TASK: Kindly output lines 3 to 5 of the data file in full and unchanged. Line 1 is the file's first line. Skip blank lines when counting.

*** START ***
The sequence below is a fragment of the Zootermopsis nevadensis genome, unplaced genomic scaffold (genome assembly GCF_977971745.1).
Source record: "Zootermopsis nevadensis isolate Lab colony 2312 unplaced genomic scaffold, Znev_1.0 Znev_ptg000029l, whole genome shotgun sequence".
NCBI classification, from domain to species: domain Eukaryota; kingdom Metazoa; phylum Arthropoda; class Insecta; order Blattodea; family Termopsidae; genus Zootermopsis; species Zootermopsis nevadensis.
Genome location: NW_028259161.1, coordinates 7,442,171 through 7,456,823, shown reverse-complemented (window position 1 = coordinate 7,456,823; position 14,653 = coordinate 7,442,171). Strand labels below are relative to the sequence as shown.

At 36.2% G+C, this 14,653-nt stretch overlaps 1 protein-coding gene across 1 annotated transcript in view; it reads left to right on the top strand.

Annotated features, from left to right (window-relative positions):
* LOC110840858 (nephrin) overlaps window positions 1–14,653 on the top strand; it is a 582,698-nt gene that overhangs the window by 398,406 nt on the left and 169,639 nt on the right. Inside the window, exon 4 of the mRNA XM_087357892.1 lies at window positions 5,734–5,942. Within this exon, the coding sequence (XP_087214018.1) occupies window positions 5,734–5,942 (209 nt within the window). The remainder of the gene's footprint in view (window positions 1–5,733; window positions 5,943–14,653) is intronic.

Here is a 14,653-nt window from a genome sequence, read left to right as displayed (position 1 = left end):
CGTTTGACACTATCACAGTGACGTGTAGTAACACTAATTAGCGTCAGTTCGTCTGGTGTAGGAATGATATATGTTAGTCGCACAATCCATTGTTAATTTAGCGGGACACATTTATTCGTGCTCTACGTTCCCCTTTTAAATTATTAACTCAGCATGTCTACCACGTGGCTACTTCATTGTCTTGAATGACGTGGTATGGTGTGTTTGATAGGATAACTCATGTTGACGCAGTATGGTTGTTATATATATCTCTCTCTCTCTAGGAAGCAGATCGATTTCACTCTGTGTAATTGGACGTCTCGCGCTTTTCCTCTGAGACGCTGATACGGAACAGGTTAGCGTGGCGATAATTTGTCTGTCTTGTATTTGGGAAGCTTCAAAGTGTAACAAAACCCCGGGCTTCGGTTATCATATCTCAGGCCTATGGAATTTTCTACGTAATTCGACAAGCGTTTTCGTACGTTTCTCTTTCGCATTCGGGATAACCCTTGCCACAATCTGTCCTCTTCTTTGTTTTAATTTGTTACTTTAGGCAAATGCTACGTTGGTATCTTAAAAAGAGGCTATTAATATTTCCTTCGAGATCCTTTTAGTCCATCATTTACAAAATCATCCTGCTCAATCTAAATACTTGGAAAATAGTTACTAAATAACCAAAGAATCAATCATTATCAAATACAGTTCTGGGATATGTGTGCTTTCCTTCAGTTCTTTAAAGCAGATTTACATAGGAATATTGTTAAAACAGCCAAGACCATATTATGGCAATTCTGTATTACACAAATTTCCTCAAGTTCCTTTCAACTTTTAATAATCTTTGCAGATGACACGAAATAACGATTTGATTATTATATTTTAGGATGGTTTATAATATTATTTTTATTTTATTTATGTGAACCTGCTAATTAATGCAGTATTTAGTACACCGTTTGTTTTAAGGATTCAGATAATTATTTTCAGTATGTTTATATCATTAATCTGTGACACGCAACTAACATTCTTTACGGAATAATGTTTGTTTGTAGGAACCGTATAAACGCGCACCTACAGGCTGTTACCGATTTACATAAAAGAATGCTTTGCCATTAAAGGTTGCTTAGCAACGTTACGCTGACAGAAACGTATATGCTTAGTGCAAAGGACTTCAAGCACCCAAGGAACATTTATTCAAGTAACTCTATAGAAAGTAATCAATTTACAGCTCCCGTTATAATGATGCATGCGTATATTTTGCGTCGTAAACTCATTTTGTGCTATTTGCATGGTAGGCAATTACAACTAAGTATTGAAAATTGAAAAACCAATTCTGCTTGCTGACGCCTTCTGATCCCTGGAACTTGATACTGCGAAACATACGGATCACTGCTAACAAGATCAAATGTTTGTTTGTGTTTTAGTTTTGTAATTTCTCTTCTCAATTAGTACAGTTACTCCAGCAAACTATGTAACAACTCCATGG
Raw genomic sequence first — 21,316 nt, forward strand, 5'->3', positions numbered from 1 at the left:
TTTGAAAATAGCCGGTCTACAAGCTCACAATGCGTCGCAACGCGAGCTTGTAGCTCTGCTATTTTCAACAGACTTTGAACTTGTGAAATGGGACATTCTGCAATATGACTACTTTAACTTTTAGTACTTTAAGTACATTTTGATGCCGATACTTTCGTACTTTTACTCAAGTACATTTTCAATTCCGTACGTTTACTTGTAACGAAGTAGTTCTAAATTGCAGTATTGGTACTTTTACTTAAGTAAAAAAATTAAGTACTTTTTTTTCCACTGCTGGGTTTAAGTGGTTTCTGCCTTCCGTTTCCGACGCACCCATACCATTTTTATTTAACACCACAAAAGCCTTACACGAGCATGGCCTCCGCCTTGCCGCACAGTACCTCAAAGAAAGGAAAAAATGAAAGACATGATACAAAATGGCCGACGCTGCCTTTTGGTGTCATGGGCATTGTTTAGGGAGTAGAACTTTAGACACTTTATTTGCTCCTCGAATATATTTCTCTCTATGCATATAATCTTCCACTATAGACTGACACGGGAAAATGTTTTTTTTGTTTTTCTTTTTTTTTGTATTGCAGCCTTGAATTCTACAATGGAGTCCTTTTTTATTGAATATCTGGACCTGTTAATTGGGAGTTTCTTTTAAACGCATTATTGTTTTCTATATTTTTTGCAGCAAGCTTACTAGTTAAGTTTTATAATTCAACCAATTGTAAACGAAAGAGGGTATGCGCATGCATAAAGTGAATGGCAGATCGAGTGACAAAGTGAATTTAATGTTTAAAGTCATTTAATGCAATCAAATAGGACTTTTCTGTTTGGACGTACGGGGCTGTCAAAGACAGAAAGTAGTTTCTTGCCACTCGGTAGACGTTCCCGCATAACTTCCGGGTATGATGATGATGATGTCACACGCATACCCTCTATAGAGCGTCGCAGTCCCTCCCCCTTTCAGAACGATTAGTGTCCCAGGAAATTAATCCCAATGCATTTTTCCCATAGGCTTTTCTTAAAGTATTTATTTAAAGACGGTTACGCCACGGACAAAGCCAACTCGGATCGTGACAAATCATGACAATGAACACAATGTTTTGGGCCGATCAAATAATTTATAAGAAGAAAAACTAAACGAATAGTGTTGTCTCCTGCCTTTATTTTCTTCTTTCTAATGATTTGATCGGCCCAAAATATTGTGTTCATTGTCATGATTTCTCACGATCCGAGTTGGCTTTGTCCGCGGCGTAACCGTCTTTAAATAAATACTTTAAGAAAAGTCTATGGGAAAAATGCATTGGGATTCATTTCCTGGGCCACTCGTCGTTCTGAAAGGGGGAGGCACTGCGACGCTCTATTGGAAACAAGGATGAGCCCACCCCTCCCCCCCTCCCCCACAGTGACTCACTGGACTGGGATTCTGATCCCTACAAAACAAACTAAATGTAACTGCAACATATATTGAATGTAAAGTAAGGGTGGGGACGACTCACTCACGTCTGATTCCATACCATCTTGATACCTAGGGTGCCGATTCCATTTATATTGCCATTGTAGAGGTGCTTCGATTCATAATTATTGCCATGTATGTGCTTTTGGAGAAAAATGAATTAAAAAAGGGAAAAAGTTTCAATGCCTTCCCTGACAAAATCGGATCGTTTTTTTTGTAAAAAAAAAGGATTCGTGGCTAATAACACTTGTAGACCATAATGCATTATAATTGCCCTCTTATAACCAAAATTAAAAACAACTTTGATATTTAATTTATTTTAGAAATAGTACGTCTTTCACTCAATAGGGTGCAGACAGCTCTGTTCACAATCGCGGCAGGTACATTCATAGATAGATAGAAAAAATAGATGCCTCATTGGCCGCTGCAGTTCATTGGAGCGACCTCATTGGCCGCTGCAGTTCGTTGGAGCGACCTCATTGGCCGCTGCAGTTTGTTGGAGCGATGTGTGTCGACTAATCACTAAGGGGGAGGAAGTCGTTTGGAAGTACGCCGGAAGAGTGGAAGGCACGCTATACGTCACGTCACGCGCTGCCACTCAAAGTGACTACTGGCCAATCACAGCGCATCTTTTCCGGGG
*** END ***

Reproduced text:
NCBI classification, from domain to species: domain Eukaryota; kingdom Metazoa; phylum Arthropoda; class Insecta; order Blattodea; family Termopsidae; genus Zootermopsis; species Zootermopsis nevadensis.
Genome location: NW_028259161.1, coordinates 7,442,171 through 7,456,823, shown reverse-complemented (window position 1 = coordinate 7,456,823; position 14,653 = coordinate 7,442,171). Strand labels below are relative to the sequence as shown.

At 36.2% G+C, this 14,653-nt stretch overlaps 1 protein-coding gene across 1 annotated transcript in view; it reads left to right on the top strand.